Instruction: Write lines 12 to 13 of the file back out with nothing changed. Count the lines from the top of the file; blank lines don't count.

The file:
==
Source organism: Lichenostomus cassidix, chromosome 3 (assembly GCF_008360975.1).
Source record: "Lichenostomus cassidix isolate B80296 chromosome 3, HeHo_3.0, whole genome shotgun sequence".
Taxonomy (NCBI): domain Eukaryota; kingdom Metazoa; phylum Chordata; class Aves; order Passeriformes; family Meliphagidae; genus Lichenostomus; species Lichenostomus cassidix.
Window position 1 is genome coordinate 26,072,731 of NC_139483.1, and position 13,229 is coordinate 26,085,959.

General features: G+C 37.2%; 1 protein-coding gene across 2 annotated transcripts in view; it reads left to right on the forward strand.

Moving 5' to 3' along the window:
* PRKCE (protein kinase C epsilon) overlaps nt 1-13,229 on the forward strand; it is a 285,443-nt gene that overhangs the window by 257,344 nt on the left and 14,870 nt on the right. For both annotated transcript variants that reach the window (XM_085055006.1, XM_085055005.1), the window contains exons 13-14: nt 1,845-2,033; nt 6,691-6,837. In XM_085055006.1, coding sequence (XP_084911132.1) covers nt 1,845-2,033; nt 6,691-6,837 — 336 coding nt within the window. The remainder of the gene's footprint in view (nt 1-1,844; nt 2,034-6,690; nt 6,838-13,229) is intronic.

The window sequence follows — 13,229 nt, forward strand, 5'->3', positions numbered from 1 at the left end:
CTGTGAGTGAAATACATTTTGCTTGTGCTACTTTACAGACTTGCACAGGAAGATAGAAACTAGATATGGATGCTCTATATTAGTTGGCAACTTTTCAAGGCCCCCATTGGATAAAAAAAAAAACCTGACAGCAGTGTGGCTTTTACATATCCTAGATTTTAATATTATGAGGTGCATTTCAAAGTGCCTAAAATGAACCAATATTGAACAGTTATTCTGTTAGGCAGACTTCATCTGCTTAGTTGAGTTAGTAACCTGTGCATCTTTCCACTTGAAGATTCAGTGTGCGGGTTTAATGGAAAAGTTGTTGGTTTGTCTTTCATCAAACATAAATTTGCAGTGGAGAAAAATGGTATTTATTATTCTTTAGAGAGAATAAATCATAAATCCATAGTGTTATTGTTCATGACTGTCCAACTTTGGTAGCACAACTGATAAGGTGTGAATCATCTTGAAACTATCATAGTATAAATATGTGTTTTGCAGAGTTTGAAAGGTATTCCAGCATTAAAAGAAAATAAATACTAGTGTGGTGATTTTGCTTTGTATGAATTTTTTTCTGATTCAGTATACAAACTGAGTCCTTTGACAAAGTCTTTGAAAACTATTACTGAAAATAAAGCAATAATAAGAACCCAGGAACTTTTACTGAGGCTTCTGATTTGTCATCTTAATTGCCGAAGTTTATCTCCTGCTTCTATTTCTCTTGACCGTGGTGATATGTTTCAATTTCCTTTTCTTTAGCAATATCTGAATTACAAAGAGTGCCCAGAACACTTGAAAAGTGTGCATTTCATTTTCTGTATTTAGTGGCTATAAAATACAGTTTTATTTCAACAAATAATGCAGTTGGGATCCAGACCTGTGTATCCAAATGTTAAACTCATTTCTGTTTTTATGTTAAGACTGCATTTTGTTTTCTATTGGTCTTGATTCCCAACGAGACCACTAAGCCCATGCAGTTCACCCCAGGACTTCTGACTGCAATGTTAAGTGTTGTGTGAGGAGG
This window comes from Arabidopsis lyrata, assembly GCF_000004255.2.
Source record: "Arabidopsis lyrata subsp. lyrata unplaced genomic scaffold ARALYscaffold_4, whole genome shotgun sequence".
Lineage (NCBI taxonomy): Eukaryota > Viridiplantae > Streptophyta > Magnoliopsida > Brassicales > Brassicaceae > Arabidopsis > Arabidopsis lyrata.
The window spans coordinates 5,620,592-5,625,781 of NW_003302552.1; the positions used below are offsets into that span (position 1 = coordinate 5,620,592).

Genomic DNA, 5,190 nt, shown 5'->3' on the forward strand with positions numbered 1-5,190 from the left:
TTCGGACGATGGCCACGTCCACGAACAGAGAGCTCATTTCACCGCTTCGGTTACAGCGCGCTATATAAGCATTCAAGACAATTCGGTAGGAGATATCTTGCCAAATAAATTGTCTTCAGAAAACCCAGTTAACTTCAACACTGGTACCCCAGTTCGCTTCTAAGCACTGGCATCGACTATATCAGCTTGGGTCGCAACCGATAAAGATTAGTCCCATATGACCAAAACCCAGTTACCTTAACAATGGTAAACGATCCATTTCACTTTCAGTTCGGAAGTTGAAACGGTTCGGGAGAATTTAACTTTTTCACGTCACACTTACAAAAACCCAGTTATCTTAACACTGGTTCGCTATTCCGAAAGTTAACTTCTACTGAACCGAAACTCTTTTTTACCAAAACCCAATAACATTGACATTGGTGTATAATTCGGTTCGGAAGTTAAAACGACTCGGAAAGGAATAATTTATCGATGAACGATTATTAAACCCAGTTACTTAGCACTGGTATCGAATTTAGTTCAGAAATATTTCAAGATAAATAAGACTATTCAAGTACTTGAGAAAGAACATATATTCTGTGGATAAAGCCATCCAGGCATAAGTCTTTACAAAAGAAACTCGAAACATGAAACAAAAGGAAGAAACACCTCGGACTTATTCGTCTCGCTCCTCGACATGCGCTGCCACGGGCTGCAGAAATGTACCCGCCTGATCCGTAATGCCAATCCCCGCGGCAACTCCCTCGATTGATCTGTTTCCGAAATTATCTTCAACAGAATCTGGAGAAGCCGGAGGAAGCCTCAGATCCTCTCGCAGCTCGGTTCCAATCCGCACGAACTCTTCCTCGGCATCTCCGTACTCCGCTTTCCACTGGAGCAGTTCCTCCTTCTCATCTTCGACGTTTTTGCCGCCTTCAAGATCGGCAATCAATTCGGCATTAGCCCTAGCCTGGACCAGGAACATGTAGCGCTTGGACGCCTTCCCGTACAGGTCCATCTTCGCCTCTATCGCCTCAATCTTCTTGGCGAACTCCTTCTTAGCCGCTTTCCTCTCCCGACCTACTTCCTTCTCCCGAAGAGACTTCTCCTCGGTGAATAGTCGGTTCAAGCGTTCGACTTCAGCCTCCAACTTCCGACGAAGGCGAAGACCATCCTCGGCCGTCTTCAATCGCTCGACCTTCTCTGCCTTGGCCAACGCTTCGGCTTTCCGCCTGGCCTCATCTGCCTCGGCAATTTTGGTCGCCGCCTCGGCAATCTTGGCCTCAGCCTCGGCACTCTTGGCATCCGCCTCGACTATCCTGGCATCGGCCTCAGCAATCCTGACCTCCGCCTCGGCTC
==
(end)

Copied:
Lineage (NCBI taxonomy): Eukaryota > Viridiplantae > Streptophyta > Magnoliopsida > Brassicales > Brassicaceae > Arabidopsis > Arabidopsis lyrata.
The window spans coordinates 5,620,592-5,625,781 of NW_003302552.1; the positions used below are offsets into that span (position 1 = coordinate 5,620,592).